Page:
Headlights trace the curve along the road that leads to the lake, the road we don’t know the name of that changes names every bend three or four times, all of them number-names with no apparent logic, so we just call it the Lake Road, like the old-timers do.
In the early morning dark the street lamps make orange cones, catch the mist, and I cross the road for the street that leads to the park entrance the locals use, on the side. And there the trees get bigger, the first of the landscape paintings with the dark morning sky beginning to brighten, the bare branches pressing up, I can let go and turn back in time, can picture myself on the side streets from my mom’s house going down to the river and crossing the A27 to the next small, German town: and once across, the path along the railroad tracks where sometimes you catch the train screeching to a stop, the hiss of the doors opening and closing, then off again…and the silence that replaces it, that backfills the space of time and memory…could take you anywhere.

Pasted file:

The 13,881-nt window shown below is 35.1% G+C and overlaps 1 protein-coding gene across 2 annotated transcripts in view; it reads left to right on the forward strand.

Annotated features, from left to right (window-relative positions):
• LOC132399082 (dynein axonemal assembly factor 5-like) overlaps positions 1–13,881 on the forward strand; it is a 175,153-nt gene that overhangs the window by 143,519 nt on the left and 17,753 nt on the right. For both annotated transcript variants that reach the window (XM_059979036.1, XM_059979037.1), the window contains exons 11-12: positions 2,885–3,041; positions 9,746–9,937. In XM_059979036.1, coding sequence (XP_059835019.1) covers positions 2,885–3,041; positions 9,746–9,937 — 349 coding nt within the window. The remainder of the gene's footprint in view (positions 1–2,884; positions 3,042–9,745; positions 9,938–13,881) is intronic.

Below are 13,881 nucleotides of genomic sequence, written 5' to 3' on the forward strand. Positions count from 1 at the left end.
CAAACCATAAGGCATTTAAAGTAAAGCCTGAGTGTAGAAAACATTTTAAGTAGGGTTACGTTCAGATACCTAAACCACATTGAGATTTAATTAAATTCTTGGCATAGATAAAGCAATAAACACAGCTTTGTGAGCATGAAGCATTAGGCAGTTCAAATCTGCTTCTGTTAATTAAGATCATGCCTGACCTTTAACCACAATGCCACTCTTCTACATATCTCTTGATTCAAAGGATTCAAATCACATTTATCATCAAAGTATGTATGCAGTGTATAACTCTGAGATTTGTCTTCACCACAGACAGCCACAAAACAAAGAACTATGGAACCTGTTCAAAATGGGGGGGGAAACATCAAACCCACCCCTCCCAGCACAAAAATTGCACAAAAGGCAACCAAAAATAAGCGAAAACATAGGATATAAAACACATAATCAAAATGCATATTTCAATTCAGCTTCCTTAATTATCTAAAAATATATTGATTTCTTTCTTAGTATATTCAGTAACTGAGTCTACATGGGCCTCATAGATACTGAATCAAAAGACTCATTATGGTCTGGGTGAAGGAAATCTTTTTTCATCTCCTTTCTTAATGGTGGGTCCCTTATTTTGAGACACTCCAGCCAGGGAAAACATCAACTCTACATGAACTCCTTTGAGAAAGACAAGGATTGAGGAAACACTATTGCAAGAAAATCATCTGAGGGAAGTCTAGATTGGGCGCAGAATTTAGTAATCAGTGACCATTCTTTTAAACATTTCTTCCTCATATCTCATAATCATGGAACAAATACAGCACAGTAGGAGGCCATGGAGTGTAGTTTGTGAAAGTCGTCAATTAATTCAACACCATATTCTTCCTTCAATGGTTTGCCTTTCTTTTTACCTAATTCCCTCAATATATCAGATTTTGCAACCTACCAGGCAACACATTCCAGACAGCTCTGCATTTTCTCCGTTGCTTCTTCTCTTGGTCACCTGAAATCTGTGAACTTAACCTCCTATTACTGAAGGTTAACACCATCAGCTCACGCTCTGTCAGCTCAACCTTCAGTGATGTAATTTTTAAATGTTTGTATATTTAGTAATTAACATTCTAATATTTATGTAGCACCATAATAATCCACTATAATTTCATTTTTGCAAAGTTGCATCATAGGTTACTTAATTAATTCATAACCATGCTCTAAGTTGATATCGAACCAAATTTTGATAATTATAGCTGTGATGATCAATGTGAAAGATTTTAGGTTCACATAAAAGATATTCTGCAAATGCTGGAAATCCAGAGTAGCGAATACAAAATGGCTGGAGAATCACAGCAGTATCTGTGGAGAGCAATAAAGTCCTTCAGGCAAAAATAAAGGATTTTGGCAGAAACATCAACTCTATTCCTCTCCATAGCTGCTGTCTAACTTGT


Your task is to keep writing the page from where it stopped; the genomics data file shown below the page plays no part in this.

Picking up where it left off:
Through the small gap in a tunnel under the tracks, up the steep Roman steps, the uneven stones, the rungs in a ladder they call the Himmelsleiter that bends and zig-zags along the grape vine rows: and once at the top turning back you can see my mom’s small village, and make out her house: the same view I had framed in a picture at my desk at work, when we imagined going back, some day for real.
In the morning when I step out of bed the left heel is bad, could be the fall in the subway going to the beer festival, could be the last trip to Oil City with Loren, getting cocky on the logs, falling…having to crawl like a crab on the rock scramble out trying to beat the tide, the early morning dark.
The last working Monday of the calendar year, getting ready to go back to Germany for the first time in two years: Brad moving in to our place for the month, lists of things to do, watching the weather, knowing next Monday it won’t matter.
Photo by Loren Chasse, Portland OR, 2017